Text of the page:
But, personally speaking, when I left a church and went somewhere else, I never left for any of the reasons people typically give for leaving a church.  Anytime I have moved onto another church, it was for one reason, and one reason alone:  I felt my time there was simply done, and that the Lord needed me to be somewhere else for another season in my life.

Have I been abused by leaders in the church?  Yes, absolutely.  Have I been part of churches whose theology was a little bit off, and that I disagreed with some of the things said from the pulpit, or by other ministers in the church?  Yes, absolutely.  Have I been part of churches that, for one reason or another, didn't allow me to minister in some official capacity?  Yes, I'm experiencing that even now at my current church!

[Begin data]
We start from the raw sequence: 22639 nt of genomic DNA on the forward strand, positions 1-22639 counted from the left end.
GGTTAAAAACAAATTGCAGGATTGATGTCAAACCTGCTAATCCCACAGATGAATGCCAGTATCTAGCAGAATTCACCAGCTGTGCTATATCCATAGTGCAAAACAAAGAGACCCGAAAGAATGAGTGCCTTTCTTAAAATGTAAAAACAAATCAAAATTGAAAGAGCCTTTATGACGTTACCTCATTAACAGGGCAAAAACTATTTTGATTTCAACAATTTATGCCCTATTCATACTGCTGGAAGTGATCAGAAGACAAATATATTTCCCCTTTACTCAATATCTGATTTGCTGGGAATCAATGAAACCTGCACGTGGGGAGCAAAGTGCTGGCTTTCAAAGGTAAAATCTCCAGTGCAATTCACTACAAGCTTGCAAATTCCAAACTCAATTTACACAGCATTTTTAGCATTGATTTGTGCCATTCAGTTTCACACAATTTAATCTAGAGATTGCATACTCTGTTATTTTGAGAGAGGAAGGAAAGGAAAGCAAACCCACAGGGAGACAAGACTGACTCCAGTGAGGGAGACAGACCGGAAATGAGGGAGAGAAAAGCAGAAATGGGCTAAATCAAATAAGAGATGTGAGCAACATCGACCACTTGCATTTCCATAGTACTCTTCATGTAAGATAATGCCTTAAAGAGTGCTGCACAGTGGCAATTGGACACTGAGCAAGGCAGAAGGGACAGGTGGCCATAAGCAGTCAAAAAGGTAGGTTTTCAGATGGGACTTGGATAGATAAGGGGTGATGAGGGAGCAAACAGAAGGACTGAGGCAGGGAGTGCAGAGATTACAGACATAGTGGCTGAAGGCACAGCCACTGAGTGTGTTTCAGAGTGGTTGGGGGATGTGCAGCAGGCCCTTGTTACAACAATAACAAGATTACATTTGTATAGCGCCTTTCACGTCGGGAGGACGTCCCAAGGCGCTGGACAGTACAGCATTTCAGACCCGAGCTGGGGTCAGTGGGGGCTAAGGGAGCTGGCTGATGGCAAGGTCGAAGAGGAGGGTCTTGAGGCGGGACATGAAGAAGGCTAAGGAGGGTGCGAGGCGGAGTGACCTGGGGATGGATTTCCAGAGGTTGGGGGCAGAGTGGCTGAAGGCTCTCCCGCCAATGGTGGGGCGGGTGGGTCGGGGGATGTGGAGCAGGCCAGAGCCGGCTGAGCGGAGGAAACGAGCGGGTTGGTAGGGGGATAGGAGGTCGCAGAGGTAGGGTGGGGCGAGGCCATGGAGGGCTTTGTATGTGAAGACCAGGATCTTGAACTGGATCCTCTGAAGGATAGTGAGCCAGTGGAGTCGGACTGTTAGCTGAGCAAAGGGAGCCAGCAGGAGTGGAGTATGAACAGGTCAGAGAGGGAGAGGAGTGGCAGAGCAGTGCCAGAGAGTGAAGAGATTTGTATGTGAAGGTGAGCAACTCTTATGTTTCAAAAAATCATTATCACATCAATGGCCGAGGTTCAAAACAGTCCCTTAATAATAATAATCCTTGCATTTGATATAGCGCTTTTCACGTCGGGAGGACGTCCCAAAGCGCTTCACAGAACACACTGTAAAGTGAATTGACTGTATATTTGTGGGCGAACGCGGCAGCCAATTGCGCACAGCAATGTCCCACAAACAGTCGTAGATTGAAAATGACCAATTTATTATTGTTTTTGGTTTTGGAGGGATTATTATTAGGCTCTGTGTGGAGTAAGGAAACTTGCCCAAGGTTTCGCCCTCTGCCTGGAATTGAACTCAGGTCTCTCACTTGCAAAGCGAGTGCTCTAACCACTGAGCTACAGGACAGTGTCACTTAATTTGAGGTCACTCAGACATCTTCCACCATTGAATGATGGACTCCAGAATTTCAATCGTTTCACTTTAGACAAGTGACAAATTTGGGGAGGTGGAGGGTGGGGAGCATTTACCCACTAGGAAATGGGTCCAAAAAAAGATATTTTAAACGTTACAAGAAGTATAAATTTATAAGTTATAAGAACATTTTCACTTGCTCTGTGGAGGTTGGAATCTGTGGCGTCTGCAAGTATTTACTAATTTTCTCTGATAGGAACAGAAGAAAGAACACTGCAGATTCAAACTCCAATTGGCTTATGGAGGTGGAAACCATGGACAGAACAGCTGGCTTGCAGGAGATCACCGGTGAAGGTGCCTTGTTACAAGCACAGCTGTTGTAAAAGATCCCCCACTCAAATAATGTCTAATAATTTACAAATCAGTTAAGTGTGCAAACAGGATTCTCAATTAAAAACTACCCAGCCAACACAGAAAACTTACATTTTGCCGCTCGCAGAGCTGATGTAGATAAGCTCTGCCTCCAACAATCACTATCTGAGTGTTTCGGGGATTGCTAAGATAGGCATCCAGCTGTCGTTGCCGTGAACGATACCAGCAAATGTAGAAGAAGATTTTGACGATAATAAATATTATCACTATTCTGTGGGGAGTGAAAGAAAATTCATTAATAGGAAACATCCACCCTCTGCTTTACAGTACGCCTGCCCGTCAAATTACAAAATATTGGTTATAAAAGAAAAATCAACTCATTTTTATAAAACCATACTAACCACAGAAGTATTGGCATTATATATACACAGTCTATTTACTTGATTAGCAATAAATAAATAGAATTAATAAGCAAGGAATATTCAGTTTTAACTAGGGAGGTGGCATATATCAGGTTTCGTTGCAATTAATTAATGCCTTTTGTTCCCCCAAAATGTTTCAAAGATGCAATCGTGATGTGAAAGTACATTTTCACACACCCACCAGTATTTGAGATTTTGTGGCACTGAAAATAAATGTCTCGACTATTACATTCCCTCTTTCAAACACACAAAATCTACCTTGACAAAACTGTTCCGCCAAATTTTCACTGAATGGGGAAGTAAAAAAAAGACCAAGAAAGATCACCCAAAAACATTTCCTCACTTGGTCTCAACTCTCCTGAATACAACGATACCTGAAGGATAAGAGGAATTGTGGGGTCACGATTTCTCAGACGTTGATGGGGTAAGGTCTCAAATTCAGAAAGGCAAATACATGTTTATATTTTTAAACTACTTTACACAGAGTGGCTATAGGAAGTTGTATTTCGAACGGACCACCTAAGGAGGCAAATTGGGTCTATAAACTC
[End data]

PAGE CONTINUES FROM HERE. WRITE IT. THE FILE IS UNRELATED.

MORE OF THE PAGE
But, are these valid reasons in which to leave a church?

Absolutely not.

When I read the pages of the New Testament, I can't help but notice that life in the early church wasn't without some serious problems.  While we have this tendency to read the New Testament with rose-colored glasses, and to see it as something glorious, the truth of the matter is that life in the New Testament church was fret with all sorts of awful problems.  Most of the New Testament was written in response to the ever present problems and challenges that congregations were facing.